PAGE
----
Hillary Rodham Clinton jumped aboard the “voter suppression” express while in Texas on Friday, claiming that “Republicans are systematically and deliberately trying to stop millions of American citizens from voting.”
As proof of this outlandish charge, she cited several governors who have tightened voter rules and worked to keep voter rolls up to date.
She slammed former Texas governor Rick Perry for signing a voter photo ID law and for “applauding” the Supreme Court’s shelving the section of the Voting Rights Act that had put Texas and other Southern states for 50 years under special scrutiny.
She took a shot at Wisconsin governor Scott Walker for signing a law reining in the Badger State’s lax early voting to weekdays only from 8 a.m. to 7 p.m.
She smacked New Jersey governor Chris Christie for vetoing a law expanding early voting.
Finally, she excoriated former Florida governor Jeb Bush for pursuing a “deeply flawed” purge of the Sunshine State’s voter rolls before the 2000 election.
It’s tempting to dismiss all this as typical partisan jabs, since all of the governors she cited are Republicans who are potential opponents of hers in next year’s presidential election.
But who are the millions of “American citizens” who cannot vote? Any adult citizen can easily get a photo ID in states that require an ID to register or vote. States provide free IDs to those who can’t afford them. And a recent Rasmussen poll shows that nearly 8 out of 10 Americans, including a majority of Democrats, support photo ID laws.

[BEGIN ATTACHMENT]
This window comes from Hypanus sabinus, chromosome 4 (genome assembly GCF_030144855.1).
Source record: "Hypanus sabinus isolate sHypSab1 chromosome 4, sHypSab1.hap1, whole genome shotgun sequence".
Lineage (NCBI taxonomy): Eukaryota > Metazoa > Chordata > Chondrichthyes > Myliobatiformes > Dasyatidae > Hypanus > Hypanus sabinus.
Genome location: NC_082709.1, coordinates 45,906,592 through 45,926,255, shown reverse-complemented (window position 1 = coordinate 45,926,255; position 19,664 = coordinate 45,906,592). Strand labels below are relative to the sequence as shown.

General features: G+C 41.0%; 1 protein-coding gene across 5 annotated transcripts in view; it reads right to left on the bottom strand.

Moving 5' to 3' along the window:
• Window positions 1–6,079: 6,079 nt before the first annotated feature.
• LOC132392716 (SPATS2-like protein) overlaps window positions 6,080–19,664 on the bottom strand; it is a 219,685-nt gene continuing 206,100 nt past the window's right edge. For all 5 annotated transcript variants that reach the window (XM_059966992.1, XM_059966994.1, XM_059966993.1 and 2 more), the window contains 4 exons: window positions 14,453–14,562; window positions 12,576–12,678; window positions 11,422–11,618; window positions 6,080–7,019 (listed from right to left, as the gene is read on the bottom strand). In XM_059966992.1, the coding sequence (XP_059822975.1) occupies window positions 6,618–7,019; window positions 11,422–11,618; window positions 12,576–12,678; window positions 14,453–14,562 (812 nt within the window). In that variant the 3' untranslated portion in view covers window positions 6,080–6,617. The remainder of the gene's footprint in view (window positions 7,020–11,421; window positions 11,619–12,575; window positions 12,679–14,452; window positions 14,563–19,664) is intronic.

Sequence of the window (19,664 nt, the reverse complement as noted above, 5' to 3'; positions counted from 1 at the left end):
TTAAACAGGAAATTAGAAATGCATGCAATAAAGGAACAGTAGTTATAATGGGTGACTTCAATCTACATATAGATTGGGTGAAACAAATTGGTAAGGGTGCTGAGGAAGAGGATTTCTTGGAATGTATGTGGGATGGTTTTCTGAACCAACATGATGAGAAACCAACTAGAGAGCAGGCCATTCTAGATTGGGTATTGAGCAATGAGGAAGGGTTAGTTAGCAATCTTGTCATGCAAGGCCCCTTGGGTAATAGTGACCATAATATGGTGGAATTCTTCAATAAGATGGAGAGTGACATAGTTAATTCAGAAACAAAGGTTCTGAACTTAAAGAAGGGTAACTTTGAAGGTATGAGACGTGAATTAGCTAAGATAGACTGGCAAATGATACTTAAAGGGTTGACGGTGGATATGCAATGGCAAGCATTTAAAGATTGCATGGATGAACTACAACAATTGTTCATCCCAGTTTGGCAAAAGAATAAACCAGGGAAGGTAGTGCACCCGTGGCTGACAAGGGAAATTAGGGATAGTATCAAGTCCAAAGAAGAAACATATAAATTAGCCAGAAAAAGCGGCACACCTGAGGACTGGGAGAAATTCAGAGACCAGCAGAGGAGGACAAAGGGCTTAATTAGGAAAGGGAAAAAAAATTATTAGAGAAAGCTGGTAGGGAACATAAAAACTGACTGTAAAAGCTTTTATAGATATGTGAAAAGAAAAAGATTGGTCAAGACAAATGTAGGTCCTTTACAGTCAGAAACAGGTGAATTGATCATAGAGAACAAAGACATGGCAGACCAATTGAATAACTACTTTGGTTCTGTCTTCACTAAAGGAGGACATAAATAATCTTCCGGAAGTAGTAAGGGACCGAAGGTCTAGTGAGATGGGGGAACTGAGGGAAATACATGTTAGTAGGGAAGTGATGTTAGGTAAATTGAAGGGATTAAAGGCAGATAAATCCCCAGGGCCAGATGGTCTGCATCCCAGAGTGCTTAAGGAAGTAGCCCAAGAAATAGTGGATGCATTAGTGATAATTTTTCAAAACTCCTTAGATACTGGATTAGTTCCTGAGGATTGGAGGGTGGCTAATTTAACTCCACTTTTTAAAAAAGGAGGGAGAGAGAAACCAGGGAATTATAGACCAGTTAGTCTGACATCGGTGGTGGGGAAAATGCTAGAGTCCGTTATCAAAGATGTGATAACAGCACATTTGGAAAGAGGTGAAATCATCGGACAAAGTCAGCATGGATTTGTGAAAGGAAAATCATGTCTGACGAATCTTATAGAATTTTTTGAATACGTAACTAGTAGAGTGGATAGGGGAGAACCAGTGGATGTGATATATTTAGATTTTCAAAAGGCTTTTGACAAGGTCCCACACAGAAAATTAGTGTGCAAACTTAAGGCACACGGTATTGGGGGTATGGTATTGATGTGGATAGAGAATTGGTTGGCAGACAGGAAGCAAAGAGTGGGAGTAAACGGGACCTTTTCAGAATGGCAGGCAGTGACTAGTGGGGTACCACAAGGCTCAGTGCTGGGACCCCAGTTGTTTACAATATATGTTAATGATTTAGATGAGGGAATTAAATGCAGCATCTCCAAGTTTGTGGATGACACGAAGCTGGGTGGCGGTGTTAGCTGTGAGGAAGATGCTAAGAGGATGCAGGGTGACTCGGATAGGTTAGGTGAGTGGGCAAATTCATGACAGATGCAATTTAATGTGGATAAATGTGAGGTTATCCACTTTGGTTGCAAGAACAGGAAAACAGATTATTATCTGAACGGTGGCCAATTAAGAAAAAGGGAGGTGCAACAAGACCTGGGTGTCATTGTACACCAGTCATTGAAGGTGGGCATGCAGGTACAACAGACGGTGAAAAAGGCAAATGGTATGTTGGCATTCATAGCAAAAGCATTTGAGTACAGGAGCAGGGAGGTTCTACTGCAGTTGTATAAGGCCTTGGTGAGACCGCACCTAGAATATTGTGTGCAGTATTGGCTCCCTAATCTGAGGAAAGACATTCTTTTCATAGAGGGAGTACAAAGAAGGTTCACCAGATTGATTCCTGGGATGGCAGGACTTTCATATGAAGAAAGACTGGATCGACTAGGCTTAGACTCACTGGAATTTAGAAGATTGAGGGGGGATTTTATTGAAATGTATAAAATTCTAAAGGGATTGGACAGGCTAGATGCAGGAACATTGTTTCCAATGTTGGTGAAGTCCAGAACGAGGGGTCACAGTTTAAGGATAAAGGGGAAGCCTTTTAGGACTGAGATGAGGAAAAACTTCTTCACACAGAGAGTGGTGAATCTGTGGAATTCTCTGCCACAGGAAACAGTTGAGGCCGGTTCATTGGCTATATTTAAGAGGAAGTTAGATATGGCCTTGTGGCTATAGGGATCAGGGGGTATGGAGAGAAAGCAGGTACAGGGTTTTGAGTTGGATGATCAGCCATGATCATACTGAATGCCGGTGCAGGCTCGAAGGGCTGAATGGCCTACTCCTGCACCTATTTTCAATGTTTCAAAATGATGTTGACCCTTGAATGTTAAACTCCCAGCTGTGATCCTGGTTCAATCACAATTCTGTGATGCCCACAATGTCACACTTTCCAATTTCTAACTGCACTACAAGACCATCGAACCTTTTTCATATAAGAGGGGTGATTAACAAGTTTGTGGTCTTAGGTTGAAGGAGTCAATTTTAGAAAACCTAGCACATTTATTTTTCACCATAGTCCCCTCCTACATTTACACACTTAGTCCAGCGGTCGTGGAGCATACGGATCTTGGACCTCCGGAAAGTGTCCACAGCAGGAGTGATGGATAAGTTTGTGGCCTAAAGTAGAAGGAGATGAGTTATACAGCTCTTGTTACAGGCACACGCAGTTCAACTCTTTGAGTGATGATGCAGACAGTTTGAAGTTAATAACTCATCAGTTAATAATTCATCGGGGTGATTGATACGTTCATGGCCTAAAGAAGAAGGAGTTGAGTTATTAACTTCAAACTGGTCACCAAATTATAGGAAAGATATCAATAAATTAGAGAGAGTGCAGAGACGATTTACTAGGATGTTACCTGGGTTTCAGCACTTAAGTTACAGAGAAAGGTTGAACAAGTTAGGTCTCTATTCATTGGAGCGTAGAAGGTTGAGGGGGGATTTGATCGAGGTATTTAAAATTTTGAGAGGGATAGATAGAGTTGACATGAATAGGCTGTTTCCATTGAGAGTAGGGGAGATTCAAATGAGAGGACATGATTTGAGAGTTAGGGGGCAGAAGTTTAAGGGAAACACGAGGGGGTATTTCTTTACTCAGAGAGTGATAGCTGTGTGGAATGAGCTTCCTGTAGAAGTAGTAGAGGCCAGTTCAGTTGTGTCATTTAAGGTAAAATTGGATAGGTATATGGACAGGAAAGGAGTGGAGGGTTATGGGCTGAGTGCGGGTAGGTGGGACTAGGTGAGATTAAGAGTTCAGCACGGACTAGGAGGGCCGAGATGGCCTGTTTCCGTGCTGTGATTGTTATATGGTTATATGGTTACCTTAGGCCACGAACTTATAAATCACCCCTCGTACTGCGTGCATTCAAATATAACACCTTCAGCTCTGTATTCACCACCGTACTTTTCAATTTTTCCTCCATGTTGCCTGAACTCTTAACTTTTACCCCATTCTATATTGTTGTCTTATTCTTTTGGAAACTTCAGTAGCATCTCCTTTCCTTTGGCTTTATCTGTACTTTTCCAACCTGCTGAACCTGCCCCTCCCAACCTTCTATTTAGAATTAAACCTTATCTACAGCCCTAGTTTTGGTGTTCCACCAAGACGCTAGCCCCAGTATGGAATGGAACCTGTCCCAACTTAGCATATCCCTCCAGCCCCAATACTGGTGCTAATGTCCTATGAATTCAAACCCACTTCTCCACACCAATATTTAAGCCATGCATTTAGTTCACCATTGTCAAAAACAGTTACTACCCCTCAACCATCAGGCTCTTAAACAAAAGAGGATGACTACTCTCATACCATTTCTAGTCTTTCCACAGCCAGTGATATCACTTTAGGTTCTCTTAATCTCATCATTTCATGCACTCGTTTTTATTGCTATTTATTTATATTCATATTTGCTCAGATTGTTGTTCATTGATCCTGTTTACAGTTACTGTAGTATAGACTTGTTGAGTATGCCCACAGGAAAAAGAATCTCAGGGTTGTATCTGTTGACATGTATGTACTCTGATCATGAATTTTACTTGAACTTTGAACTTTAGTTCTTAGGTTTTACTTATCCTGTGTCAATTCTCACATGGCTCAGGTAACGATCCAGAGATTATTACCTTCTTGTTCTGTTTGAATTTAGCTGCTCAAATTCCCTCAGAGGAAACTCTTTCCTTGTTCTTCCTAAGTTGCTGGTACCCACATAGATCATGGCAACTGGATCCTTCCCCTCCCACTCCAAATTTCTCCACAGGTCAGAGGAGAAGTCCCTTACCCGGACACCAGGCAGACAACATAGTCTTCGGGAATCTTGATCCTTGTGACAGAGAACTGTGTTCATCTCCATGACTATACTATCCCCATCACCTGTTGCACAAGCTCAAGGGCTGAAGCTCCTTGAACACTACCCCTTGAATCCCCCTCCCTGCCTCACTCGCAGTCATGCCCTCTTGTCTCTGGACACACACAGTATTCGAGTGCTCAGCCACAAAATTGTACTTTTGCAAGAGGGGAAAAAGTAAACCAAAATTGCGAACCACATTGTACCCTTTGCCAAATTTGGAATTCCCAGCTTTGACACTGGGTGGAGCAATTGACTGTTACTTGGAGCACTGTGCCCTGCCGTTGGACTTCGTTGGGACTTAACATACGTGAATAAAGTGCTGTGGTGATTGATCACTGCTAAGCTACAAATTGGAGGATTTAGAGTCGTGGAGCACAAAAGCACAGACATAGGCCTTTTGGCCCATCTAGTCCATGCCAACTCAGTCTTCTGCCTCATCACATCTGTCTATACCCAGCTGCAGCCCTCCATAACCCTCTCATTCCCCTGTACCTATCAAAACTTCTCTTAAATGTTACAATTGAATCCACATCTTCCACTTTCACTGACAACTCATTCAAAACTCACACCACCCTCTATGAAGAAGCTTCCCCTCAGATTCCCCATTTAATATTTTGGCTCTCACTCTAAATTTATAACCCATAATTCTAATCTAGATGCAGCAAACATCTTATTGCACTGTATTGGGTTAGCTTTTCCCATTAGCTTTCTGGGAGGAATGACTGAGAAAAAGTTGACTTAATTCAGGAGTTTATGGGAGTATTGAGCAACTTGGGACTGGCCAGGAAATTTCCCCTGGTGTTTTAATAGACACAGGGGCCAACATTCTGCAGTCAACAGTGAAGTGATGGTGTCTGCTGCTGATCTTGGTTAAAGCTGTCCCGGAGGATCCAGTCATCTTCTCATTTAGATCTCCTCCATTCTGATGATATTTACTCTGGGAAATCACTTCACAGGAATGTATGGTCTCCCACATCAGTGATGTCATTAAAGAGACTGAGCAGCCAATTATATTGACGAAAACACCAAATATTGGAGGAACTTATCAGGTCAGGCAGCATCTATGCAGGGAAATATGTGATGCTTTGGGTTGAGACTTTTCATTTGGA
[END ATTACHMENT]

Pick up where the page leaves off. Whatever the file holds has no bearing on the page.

Is Clinton talking about children under 18? If so, she’s right! They can’t vote until the Constitution is amended to lower the voting age again. Fourteen or fight?
Is she talking about the estimated 11 million to 20 million illegal aliens whom the Democrats want to naturalize as soon as possible so they can goose elections in every jurisdiction where English is a second language?
Maybe she’s talking about dead people. She did not qualify “American citizen” with “living.” And even though she served from 2001 to 2009 as a U.S. senator from New York and donned a Yankees hat while campaigning, Mrs. Clinton is from Illinois, land of Lincoln – and Chicago. That’s where the dead vote early and often. It must annoy her that other states take vote fraud quite seriously, with many even checking their databases against other states’ in the Interstate Crosscheck Program.
Anyway, to cure this terrible problem of millions being unable to vote, Mrs. Clinton wants a national law forcing all states to have at least 20 days of early voting and to register people automatically in every state when they turn 18.
People would have to “opt out” if they don’t want to be registered in Hillary’s system, which sounds like the forerunner for President Obama’s dream of mandatory voting.
Meanwhile, Mrs. Clinton, Mr. Obama, and other liberals rail against the simple, effective anti-fraud measure of voter photo ID laws.
It’s a curious combination: wanting millions more to vote but also wanting to block a definitive way to determine if they really are who they say they are.
Robert Knight is a senior fellow at the American Civil Rights Union.